With the upcoming legalization of Taiwanese investment in the major Chinese stock exchanges, along with the projected 2012 market rally after last year’s slowdown, many investors are asking themselves whether now is the time to invest in China’s future.
Given China’s history of isolationism some may be understandably nervous about forming close economic ties with the People’s Republic, and its tight market control policies and regulations make it a relatively tightly-wound economic environment.
Stocks in China’s mainland markets are separated into two categories, Class A stocks and Class B stocks. A typical Class A stock represents the best of China’s market indices, but Class B stocks are often risky or outright dead fish.
Foreigners, by virtue of the People’s Republic’s heavy internal-external regulations and powerful economic policy committees, are allowed to trade only in Class B stocks on the Shanghai Exchange. Opening a trading account with a major U.S. brokerage like Merrill Lynch, or another brokerage that deals with the Chinese markets, will allow access to Class B stocks, but risk is high and rewards few and far between.
A temporary residence visa, at minimum, for the regions of Hong Kong or Macau, will allow trading access to the Hong Kong stock exchange. Your first move as a potential investor should be to secure a visa.
The Hong Kong stock exchange does not operate under the same regulations as mainland trade, and prospective investors aren’t forced to deal in dangerous B stocks. Many brokerage firms do business with the Hong Kong Exchange, and finding one that suits your needs is a necessary step toward getting settled in the market.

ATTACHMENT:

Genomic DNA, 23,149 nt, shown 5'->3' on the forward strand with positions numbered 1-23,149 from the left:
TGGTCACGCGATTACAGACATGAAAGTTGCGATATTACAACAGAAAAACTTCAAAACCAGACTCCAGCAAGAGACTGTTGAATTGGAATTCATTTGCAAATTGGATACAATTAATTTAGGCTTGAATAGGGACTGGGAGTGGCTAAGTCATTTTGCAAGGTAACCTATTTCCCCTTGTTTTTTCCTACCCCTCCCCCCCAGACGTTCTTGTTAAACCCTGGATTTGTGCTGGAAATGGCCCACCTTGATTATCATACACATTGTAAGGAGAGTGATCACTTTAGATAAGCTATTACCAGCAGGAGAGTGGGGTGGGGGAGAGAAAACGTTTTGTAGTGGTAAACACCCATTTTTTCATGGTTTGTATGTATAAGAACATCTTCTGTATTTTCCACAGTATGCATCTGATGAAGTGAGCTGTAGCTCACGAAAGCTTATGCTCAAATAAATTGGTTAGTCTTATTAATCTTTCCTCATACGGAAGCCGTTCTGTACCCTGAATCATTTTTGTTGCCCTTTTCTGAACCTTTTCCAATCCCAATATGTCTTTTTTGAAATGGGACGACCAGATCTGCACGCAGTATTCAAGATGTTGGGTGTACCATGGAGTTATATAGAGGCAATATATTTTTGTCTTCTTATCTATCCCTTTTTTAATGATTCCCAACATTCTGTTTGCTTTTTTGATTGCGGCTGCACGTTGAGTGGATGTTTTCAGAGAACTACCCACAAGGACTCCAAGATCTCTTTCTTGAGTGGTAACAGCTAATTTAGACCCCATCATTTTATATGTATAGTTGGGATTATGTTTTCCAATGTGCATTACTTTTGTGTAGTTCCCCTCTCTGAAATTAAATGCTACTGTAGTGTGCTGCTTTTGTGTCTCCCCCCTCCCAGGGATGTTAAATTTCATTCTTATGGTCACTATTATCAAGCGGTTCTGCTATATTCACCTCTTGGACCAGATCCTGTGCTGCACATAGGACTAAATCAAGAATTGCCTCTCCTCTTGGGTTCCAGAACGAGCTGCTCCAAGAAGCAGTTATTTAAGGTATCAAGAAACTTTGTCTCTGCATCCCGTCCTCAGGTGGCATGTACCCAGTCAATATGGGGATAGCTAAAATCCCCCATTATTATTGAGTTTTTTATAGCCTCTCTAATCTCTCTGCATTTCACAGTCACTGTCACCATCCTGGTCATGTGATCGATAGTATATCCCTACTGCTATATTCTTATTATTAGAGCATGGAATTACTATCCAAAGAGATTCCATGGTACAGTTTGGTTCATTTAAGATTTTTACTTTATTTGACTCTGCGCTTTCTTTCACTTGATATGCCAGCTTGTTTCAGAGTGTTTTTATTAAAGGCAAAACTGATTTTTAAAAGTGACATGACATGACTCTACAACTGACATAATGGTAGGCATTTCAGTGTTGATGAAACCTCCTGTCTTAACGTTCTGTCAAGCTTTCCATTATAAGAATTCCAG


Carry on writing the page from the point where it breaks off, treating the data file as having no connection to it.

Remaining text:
There are a variety of additional hoops you’ll be required to jump through, like Debit Authorization and Joint or Individual Investor Form processing, but with good performers like Baidu, Trina Solar, Suntech Power, and Sina Corp all showing strong trends toward profitability with quarterly increases edging into the high single digits, it’s no wonder that investors are eager.
With United States and People’s Republic finance more intertwined than ever, investment opportunities are burgeoning. The right strategy can take advantage of the significant 2012 rally displayed by the Hong Kong market especially, which posted Friday gains of 0.9 percent as part of an overall trend of rising prices and stronger profits.
With the tenth largest securities market in the world, second in Asia following only Tokyo, Hong Kong is a burgeoning center of market growth in the Asian sphere.
Hong Kong’s liquidity makes it central to China’s state reforms and future plans for infrastructure development and expansion. With the market so dear to the state one can expect a certain degree of stability, and while it’s not a guarantee it’s certainly superior to the alternative: a deregulated market racing for short-term profitability.
In conjunction with Taiwan’s entry into the major Chinese exchanges, including the Hong Kong exchange, economic reforms and Mainland China’s inclusion in the exchange have greatly increased the pace of Hong Kong’s growth. If you take the time to secure a visa and to establish a relationship with a brokerage firm that does business in Hong Kong, the potential rewards are high while risks remain decidedly acceptable.
In short, a solid vote for Hong Kong, but consensus seems to indicate that China’s mainland exchanges are still ambivalent toward serious Western involvement. The Shanghai and Shenzhen Exchanges may come around, but for now capital bound China-ward belongs where it can be most safely and profitably distributed: in Hong Kong.